Me: “I read the report, though. Why’d they put ‘malignant’ if they didn’t know?”

Doctor: “Oh, well, sometimes they just need to put something on the report.”

It wasn’t cancer, by the way. The thyroid was two times bigger and three times heavier than it should have been and covered in nodes, but my mom made a full recovery and is healthy.

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Cat Poop: It’s What’s For Dinner

, , , , , , | Healthy | July 22, 2021

My cat’s name is Dinner; my boyfriend, who is Vietnamese American, named him. He hasn’t been feeling well (the cat), and the vet told me to bring in a fecal sample.

They are still doing business by car, so when I pull up and the vet tech comes out, I hand over the bag of poop.

Me: “This is for Dinner.”

Vet Tech: *Stammering* “Thank you?”

Then, I come to my senses.

Me: *Laughing* “It’s a sample from my cat, Dinner. The vet needs it.”

She was so professional and so polite, in spite of her “WTF” face.

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Sometimes You Have To Go Off-Script

, , , , , | Healthy | July 20, 2021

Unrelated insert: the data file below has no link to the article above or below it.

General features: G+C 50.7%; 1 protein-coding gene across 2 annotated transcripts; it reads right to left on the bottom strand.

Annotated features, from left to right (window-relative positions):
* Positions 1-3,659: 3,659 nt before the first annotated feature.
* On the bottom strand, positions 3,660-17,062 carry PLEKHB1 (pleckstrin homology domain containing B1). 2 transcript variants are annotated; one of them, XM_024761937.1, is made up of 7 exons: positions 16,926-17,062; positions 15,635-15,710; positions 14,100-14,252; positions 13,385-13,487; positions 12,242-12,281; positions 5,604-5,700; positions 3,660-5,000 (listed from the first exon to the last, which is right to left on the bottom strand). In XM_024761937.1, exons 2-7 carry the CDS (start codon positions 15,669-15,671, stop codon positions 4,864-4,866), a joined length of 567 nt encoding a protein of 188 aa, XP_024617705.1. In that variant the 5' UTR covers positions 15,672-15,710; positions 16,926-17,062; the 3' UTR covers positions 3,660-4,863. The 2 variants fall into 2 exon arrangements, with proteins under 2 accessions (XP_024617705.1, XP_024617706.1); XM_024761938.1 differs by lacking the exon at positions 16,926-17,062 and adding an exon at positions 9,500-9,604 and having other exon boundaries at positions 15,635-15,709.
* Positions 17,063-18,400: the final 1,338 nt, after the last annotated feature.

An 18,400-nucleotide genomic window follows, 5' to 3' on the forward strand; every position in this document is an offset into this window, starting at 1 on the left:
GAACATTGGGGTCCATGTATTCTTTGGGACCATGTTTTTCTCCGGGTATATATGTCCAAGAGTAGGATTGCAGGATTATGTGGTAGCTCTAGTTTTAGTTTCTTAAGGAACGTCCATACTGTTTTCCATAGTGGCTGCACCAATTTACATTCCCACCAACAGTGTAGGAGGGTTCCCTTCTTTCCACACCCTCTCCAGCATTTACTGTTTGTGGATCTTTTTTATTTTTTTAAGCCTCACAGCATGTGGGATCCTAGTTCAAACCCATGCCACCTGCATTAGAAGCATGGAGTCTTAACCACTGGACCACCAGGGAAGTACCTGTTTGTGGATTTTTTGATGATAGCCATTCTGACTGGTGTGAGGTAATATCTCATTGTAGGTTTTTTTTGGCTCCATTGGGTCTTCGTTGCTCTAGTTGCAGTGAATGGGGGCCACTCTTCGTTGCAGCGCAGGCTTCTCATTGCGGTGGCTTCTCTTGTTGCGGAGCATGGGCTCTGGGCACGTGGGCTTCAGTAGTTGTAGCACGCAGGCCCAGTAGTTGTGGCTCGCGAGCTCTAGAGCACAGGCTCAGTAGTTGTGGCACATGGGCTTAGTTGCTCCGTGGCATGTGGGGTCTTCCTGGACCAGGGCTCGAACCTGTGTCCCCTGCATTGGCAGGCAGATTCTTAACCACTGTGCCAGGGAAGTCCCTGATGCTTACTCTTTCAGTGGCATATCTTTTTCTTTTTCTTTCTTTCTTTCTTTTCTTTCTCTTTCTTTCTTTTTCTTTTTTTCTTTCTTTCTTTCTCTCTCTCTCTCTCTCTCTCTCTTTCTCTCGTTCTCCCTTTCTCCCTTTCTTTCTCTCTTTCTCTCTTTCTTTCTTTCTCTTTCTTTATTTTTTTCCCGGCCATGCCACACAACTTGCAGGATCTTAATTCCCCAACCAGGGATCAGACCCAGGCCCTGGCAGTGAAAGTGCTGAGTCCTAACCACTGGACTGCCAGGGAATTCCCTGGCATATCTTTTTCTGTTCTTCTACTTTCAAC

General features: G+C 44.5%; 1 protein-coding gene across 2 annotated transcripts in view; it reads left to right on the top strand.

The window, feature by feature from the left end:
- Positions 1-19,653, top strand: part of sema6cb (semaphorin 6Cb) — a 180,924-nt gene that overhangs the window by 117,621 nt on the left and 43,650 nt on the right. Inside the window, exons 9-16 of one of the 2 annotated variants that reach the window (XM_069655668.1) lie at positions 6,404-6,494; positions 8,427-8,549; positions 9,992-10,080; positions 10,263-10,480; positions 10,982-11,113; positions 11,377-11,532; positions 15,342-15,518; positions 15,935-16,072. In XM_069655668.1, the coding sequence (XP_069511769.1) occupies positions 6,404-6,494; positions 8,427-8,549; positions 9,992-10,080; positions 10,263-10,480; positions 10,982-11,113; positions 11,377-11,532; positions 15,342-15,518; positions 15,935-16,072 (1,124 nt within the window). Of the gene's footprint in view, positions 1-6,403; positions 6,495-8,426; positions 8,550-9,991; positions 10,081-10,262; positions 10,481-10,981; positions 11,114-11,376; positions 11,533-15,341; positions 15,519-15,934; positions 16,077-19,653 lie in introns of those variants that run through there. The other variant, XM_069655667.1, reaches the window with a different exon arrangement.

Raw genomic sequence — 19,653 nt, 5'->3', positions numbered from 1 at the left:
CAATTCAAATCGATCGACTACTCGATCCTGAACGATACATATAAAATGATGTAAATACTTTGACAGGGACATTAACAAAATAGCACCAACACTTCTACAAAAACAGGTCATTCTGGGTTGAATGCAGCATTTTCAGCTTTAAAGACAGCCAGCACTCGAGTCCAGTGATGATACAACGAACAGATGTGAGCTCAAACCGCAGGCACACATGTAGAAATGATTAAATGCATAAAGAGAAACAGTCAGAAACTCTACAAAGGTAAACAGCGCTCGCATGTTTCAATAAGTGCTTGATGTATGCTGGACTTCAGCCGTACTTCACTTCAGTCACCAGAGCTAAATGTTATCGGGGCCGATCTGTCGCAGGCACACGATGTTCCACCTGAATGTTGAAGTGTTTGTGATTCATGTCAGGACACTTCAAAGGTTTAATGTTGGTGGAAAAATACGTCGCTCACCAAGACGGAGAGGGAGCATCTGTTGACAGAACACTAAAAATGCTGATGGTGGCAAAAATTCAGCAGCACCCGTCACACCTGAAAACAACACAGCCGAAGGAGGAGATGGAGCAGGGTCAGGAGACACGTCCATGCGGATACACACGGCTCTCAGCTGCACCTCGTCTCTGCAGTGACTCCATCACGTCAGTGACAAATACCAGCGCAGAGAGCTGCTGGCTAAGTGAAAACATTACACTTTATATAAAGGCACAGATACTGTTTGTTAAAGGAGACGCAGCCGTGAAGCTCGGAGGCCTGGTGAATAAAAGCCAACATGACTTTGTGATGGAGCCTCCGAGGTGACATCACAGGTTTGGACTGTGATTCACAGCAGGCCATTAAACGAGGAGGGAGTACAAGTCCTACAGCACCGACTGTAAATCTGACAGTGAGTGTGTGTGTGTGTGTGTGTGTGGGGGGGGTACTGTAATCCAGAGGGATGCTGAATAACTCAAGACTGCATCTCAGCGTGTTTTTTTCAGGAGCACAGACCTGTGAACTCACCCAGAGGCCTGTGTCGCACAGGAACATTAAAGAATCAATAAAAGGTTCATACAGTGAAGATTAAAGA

I work in a pharmacy, so you can imagine that we get more than our fair share of sick, coughing people. Unfortunately, that also means that we get more than our fair share of people who insist they cannot wear a mask. While corporate has refused to allow us to use curbside service, my management HAS been very good at backing us up and insisting we can refuse service to people that don’t comply.

Customer: “Hi, I just need this script filled.”

Me: “Sorry, ma’am, can you please put on your mask?”

Customer: “No, I have a medical exemption.”

Me: “I’m afraid that I am going to have to insist.”

Customer: “I cannot wear a mask.”

Me: “Ma’am, we will refuse service to anyone who isn’t wearing a mask. Many of our customers are high-risk.”

At this, she lifts her script to press it flat against the plastic of the barrier between us.

Customer: “The sooner you give me these, the sooner I can leave and start taking them so that I can wear a mask. But I need this script first.”

I am about to keep arguing, but then I realise what the medication on the script is. It’s a strong prescription painkiller, used for nerve disease and shingles and its complications.

I then look at the woman’s face again, and  I realise the redness on her cheeks and jaw are not embarrassment or just a ruddy complexion but inflammation.

Me: “Sorry, ma’am. I’ll… get right on that.”

Could she have been clearer? Given the particular painkiller, probably not.